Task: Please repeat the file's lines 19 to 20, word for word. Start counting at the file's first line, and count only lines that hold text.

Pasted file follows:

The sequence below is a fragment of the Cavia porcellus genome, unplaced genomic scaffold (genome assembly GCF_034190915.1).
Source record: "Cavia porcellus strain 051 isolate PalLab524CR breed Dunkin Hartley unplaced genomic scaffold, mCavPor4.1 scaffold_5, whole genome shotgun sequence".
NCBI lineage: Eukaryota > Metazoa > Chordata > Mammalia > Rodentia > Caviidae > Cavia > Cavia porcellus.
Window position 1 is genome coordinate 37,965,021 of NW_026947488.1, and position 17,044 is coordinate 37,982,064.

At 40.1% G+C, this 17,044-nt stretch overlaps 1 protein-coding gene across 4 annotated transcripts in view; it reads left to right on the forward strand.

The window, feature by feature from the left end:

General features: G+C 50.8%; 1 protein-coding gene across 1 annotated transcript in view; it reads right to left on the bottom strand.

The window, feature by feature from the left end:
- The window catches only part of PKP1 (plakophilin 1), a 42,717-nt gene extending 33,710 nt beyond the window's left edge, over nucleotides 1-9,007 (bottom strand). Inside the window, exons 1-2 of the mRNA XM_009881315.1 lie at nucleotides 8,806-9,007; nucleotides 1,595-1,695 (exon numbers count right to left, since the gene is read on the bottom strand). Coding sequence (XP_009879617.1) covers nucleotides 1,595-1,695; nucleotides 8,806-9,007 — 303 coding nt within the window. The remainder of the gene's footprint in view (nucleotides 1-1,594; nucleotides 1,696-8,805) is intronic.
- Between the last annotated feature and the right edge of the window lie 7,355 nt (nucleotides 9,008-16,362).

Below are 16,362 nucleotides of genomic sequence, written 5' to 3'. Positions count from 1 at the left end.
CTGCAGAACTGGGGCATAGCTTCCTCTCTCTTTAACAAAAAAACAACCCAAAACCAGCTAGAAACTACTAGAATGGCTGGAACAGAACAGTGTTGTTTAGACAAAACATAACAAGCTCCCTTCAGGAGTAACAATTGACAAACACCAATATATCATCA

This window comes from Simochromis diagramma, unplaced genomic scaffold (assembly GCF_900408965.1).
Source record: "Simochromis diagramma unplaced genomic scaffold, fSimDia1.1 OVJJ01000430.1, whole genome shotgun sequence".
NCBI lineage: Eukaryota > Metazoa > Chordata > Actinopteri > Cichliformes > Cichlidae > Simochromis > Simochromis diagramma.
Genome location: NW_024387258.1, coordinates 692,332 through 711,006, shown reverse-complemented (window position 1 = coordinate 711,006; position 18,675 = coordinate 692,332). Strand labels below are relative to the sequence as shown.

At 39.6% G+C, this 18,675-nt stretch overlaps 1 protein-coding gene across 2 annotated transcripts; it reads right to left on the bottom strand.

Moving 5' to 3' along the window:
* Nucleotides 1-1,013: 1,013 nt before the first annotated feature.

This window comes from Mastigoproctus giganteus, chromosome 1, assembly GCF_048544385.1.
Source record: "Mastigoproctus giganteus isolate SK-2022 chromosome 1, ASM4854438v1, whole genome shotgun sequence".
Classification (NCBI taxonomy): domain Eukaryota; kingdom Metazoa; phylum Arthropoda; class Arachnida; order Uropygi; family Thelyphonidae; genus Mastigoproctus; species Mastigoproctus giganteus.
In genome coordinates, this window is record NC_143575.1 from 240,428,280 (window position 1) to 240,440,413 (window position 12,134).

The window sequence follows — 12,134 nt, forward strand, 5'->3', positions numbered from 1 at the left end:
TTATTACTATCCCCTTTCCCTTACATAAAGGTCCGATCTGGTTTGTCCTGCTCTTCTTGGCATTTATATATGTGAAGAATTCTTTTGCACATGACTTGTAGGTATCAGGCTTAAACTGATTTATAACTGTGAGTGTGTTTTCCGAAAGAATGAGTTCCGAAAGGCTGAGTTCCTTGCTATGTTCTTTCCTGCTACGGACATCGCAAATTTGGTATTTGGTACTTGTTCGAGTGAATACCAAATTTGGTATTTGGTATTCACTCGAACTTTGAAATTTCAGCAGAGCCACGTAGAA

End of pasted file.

* Nucleotides 1-1,013: 1,013 nt before the first annotated feature.

This window comes from Mastigoproctus giganteus, chromosome 1, assembly GCF_048544385.1.